If your machine suddenly boots in the year 1980, it is obvious that something
is wrong. It is also possible to stop the clock jumping forward too much. Most
computers are booted at least once a week. Perhaps you should get the user
to conﬁrm the correct date if the machine hasn’t been booted for a week.1
That would catch the case of the clock jumping more than a week forward. Of
course, we’re assuming here that the user is not the adversary.
There are other methods of checking the time. You could ask a time server
on the Internet or an intranet. There are widely used time synchronization
protocols such as NTP  or SNTP . Some of these protocols even provide
for authentication of the time data so an attacker cannot spoof the machine.
Of course, the authentication requires some kind of keying infrastructure. The
shared key with the time server could be a manually conﬁgured symmetric
key, but manually conﬁguring keys is a hassle. It can also be done using a PKI,
but as we will see in Chapter 18, most PKI systems need a clock, which results
in a chicken-and-egg problem. Be careful if you rely on the cryptographic
protection offered by a clock synchronization protocol. The security of your
entire system could hinge on the security of the protocol.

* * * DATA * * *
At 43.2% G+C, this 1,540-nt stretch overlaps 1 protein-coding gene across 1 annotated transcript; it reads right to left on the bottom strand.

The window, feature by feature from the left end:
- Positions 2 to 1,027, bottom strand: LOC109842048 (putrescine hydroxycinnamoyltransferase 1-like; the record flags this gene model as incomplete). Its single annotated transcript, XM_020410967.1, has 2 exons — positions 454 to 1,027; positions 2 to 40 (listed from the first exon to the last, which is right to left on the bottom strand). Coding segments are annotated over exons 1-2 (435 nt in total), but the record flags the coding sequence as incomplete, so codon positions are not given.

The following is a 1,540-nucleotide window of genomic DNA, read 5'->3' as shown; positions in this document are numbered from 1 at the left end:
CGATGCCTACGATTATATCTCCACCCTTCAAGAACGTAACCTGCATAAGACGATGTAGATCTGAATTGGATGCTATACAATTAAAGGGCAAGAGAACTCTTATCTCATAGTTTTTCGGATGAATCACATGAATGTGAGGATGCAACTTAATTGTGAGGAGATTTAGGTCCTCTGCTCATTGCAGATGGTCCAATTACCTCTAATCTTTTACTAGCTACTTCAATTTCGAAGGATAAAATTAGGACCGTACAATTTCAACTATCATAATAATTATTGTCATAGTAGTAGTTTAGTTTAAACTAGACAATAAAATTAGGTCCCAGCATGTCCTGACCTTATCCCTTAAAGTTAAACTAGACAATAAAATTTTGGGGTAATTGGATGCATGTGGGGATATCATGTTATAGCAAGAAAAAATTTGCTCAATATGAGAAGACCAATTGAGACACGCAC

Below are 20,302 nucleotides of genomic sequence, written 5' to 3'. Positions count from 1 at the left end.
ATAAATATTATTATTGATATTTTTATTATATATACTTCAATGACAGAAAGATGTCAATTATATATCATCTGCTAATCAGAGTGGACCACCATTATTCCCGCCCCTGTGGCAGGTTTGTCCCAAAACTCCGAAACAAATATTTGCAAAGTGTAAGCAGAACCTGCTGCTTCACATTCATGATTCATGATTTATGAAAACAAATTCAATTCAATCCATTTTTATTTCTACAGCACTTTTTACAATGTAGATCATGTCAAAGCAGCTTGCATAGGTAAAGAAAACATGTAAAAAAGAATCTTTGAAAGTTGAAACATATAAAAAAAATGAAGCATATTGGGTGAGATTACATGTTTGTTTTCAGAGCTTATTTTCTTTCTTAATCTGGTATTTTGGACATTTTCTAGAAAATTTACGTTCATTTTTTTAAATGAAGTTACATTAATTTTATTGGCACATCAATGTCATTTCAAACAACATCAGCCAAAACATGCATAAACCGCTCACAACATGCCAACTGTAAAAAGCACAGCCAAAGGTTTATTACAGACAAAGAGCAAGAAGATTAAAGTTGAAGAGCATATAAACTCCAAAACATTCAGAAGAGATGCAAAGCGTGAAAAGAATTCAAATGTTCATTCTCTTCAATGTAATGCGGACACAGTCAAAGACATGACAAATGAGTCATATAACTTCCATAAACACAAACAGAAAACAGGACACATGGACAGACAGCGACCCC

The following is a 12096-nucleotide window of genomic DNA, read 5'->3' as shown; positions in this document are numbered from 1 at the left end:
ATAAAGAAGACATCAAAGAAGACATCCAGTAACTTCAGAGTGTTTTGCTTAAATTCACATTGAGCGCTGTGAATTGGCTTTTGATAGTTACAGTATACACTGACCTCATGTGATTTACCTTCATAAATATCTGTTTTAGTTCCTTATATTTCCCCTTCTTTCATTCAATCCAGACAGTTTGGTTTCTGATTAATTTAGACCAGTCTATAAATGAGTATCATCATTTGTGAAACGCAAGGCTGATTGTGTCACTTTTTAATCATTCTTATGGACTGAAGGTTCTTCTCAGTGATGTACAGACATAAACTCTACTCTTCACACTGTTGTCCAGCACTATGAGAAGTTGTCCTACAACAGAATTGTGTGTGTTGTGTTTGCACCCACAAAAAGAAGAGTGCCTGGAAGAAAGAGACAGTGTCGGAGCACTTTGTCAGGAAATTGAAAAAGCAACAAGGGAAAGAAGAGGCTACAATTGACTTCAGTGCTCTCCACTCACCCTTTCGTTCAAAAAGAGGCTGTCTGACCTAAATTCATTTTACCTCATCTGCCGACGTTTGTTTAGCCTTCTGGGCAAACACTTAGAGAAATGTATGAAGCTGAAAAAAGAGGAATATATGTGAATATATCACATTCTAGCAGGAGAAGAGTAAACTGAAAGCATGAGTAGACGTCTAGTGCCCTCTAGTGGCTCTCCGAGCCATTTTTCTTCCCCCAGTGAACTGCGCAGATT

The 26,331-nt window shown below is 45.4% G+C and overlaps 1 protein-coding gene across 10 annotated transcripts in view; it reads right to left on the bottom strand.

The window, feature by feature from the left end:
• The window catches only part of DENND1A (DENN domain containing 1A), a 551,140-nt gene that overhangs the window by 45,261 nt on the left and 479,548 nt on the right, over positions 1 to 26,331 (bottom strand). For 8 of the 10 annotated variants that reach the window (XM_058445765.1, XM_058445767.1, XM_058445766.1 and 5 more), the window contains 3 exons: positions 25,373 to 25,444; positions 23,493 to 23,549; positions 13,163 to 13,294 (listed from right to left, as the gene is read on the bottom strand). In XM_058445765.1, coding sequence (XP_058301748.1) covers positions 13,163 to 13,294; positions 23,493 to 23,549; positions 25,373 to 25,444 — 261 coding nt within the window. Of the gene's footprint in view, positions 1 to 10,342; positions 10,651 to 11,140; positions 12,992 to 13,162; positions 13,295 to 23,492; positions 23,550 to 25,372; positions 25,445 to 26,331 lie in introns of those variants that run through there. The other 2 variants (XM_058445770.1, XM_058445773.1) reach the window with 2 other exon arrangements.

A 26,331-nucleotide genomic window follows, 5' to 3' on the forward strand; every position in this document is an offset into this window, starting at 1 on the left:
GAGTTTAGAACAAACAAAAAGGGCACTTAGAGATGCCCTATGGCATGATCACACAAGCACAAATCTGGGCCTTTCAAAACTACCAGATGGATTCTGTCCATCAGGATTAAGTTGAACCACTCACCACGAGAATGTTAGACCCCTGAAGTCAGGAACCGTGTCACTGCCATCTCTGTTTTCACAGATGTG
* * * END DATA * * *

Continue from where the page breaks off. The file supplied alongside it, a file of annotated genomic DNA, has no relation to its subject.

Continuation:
most users will hit the OK button without bothering to look at the message, it is probably
better to ask the user to enter the current date, without showing him what the clock-date is.
The Same-State Problem
This brings us to a serious problem that you ﬁnd on some hardware platforms.
We’re talking here about small embedded computers—something like a door
lock or a remote smart card reader. These typically consist of a small CPU, a
small amount of RAM, nonvolatile memory (e.g., ﬂash) to store the program,
some communication channels, and further task-speciﬁc hardware.
You will notice that a real-time clock is often not included. Adding a realtime clock requires an extra chip, an oscillator crystal, and most importantly, a
battery. Apart from the extra cost, adding a battery complicates the device. You
now have to worry about the battery running out. Batteries can be sensitive to
temperature ﬂuctuations, and the toxic chemicals in some batteries can even